How do I recognise my sexual orientation?

Some background, some drama

Raging hormones. Puberty changes. Adolescence is the dawn of sexual attraction. These changes involve both the body and the mind; so just thinking about someone attractive can cause physical arousal. These new feelings can be intense, confusing and sometimes even overwhelming. It’s when you begin to discover what it means to be attracted romantically and physically to others. And recognizing one's sexual orientation and which gender the person is attracted to is part of that process.

Do’s and Don’ts

The term sexual orientation refers to the gender (that is, male or female) to which a person is attracted. Determining your sexual orientation can be a confusing experience, but only you can truly determine it, on your own terms. The most reliable method is to look at your history and feelings, and make an educated guess. The “How Do I" series tries to list down a few Do’s and don’ts to guide and help you to recognise your sexual orientation.


  • Do understand that fantasizing about members of the same sex does not necessarily mean that you are gay. Straight people do have the occasional same-sex fantasy. But you may lean primarily in that direction.
  • Do understand that having a random homosexual encounter does not necessarily mean that you are gay. Having a history of behaving in a certain way predicts and determines your orientation.
  • Do understand that not liking the opposite sex doesn't mean you like the same sex. You could be asexual.
  • Do understand clearly the definition of gay and sexuality. Understand your innate personality, your preferences and choices which would determine your course of action.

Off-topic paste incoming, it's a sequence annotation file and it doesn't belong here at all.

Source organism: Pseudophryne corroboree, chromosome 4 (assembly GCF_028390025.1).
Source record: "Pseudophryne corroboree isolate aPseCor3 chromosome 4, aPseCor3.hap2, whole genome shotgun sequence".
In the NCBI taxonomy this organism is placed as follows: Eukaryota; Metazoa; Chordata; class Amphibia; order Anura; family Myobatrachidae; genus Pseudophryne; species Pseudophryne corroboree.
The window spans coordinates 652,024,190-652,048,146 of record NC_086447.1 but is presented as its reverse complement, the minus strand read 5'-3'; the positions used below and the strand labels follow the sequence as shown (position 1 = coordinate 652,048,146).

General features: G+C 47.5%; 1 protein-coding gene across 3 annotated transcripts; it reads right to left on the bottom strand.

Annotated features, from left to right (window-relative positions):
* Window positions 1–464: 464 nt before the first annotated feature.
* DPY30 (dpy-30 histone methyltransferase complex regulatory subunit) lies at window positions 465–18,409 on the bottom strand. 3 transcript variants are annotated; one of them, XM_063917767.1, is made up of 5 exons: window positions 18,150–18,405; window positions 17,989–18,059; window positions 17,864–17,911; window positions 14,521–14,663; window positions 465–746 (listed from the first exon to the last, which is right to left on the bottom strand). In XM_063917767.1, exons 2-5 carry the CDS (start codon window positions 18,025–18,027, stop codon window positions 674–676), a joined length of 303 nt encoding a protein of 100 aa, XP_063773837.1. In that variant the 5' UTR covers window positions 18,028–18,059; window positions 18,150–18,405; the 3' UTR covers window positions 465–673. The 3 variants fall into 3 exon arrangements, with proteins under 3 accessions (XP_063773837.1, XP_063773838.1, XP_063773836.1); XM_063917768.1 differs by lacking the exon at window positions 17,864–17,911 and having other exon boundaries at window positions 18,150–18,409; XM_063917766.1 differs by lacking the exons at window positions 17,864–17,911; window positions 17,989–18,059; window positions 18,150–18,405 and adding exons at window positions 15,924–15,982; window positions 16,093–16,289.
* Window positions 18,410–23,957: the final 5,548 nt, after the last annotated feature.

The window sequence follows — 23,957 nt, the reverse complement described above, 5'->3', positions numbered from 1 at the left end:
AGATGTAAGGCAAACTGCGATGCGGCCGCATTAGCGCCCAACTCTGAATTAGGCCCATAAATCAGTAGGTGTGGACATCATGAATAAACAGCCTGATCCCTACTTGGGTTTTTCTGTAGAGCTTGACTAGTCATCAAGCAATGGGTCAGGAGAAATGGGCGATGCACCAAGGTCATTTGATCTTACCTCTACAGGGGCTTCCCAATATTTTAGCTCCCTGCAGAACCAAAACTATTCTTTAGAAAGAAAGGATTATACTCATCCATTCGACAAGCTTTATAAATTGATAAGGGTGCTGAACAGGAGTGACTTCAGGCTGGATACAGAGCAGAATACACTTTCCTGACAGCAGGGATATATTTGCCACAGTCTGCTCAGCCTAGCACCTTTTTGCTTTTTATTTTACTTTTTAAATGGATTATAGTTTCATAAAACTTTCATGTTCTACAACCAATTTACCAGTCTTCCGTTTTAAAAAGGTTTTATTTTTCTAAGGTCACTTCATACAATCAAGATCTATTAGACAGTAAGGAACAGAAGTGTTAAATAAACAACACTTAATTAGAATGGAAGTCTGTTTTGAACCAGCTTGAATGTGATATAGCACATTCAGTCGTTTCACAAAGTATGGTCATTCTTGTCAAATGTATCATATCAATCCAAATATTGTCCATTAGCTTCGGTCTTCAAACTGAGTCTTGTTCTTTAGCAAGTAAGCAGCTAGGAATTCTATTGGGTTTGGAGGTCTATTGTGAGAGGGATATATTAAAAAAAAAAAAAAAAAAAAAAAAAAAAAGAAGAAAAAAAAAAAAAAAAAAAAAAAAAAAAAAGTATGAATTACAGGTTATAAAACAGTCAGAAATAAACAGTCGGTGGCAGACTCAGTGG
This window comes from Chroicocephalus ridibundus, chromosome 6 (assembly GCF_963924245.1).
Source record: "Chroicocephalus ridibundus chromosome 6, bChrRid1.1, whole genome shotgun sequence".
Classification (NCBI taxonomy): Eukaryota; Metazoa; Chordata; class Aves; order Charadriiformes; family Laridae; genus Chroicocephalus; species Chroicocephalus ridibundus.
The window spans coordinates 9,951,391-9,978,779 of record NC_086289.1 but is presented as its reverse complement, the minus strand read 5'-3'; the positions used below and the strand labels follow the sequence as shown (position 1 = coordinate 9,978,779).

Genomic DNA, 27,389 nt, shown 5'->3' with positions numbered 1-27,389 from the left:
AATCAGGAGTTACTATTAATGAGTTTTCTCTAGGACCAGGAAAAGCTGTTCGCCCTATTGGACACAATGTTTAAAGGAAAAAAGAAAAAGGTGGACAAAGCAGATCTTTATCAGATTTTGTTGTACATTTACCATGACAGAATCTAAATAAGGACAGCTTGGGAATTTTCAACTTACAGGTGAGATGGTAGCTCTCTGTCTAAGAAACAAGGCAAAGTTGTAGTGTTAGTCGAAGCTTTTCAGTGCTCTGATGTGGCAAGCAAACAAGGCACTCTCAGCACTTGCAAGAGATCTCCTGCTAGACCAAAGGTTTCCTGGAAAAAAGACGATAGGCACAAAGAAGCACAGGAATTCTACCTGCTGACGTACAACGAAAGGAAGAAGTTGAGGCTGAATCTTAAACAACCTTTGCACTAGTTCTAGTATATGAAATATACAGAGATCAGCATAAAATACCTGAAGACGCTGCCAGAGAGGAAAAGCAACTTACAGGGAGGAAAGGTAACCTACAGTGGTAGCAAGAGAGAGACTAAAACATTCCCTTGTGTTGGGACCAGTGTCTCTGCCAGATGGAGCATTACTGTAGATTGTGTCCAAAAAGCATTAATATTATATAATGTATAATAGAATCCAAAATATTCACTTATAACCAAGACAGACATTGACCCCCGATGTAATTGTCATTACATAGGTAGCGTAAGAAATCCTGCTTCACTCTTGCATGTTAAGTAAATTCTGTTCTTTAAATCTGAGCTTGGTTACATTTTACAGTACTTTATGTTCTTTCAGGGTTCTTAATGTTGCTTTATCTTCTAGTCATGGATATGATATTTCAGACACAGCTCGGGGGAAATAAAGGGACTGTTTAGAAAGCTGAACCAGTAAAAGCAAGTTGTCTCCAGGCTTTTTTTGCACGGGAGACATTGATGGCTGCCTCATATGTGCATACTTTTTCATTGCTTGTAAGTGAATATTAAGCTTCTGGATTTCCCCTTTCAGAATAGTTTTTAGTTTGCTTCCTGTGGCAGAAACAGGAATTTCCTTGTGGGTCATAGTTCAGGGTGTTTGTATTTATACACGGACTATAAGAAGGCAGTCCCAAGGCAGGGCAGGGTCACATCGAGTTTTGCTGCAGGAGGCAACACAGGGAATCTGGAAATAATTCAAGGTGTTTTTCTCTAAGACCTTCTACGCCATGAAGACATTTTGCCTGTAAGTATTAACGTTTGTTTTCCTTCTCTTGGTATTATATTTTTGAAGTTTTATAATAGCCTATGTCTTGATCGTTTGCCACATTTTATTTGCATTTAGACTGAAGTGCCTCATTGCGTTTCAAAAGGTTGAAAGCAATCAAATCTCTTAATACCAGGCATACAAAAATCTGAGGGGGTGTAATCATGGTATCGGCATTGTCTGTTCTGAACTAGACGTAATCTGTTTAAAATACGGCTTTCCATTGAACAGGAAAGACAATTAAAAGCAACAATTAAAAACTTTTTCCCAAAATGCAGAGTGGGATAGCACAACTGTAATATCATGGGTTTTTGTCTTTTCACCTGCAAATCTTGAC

• Do remember that you are not alone. Try not to think of your sexual revelation as a burden; instead, think of it as liberation.
  • Do find people who are supportive of your questioning and who won't respond judgmentally or worse, report you.
  • Do talk to friends and family members when you're more confident about who you are. No one should make you feel bad about who you are inside.
  • Feel free to fall in love and/or have sex with whoever you want and don`t let the society dictate the way you live. Just be true to yourself. Be free to explore yourself and love and sex.
  • Do navigate the process of coming out to others, especially family members.
  • Interact with other persons from the LGBT community. This may help you gain perspective and understand and accept yourself better.


  • Don't look at the finding of your sexuality as a struggle. Rather, see it as a journey of discovery where you can discuss your questions openly and meet others who are going through a similar process.
  • Don’t hesitate to seek help. Friends, family, counsellors, etc. can guide you and help understand and figure out who you are.
  • Don't allow yourself to be labelled until or unless you are ready and willing to be .There are many degrees of sexual orientation and you need to see which describes you best.
  • Don't let society tie down your sexual orientation. Regardless of preference to one gender or another, you have the right to be sexually different.
  • Don't attempt to undermine anyone's realisation or fulfillment of their sexuality. Coming to terms with one's sexual orientation is difficult; don’t make it harder on people trying to come to terms with it themselves.

Sources and citations